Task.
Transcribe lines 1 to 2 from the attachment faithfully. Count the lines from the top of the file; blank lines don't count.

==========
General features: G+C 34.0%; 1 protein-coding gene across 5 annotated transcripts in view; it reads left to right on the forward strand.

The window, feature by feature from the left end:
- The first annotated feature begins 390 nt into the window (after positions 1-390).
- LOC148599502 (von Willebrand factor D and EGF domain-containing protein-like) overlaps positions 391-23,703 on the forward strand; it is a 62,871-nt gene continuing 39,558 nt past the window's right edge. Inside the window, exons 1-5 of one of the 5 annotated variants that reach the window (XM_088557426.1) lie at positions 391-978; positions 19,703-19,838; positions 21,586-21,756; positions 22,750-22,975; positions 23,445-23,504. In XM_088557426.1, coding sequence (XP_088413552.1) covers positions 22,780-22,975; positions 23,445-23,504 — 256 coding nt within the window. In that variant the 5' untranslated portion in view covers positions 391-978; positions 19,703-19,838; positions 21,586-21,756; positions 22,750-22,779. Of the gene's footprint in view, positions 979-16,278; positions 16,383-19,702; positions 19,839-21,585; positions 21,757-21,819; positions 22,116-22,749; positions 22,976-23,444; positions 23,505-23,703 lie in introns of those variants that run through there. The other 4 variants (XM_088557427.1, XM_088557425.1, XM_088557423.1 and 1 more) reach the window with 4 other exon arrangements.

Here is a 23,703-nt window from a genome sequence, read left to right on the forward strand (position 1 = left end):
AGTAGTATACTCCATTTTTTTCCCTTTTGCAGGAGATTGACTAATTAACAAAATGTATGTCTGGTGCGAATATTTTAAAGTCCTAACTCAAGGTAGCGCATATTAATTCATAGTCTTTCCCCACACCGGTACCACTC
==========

General features: G+C 34.0%; 1 protein-coding gene across 5 annotated transcripts in view; it reads left to right on the forward strand.

The window, feature by feature from the left end: